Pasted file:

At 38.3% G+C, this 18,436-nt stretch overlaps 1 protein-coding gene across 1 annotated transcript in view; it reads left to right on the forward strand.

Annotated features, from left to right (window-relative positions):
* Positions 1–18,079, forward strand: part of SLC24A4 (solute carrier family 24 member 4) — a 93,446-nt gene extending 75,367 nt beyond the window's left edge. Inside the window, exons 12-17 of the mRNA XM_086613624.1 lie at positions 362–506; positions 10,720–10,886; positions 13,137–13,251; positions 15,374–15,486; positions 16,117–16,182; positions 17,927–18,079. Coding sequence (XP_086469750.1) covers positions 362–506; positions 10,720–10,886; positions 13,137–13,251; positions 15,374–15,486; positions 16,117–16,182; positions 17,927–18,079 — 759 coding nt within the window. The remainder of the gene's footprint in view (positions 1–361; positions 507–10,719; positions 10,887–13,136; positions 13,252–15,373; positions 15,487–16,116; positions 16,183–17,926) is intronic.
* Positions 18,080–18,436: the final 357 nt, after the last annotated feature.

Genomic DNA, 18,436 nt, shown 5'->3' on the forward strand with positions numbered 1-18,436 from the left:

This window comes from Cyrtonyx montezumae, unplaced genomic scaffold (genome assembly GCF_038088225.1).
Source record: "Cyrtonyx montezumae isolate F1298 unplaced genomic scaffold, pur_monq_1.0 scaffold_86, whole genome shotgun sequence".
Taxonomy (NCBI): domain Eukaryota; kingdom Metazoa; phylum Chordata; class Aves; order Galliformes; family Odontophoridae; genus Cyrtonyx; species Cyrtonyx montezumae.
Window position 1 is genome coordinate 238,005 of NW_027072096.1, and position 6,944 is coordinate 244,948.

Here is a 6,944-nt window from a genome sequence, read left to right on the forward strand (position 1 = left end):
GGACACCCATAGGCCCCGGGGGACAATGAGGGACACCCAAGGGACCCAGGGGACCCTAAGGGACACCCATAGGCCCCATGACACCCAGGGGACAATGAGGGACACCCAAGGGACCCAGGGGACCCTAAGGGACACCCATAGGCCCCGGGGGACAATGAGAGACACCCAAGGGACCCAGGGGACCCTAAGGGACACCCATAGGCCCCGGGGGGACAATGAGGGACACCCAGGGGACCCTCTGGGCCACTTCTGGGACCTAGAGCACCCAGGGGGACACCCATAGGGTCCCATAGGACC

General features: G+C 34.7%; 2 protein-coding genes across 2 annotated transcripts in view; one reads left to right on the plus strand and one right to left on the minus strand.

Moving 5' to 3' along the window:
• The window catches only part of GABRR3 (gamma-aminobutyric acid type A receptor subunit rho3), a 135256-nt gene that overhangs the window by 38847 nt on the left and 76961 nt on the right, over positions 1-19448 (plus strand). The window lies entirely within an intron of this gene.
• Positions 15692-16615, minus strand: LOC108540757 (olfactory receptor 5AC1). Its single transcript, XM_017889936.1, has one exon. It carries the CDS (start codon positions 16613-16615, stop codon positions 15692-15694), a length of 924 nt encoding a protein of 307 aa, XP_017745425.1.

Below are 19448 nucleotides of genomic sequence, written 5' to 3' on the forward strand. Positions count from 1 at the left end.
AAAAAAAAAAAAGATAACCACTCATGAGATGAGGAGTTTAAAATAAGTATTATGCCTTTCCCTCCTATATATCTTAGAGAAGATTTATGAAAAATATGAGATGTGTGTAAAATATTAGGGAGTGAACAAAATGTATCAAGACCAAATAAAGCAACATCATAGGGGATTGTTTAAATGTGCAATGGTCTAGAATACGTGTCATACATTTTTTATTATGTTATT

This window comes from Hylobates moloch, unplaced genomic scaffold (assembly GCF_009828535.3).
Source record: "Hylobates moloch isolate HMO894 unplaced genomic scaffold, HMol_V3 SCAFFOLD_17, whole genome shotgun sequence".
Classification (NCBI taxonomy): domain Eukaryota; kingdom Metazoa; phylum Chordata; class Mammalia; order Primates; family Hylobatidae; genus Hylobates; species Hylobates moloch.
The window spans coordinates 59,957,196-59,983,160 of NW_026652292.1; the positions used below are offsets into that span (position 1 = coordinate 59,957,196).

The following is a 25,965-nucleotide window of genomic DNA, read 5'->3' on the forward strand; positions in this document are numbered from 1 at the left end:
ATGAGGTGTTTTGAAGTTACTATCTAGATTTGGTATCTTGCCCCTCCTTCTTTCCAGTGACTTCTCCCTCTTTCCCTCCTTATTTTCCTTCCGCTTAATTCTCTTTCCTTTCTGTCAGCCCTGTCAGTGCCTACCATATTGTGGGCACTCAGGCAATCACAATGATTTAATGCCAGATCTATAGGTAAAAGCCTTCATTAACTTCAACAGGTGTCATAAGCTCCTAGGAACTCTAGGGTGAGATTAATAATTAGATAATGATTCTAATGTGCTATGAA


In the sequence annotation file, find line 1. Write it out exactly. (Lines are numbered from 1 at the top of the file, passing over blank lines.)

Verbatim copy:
At 38.3% G+C, this 18,436-nt stretch overlaps 1 protein-coding gene across 1 annotated transcript in view; it reads left to right on the forward strand.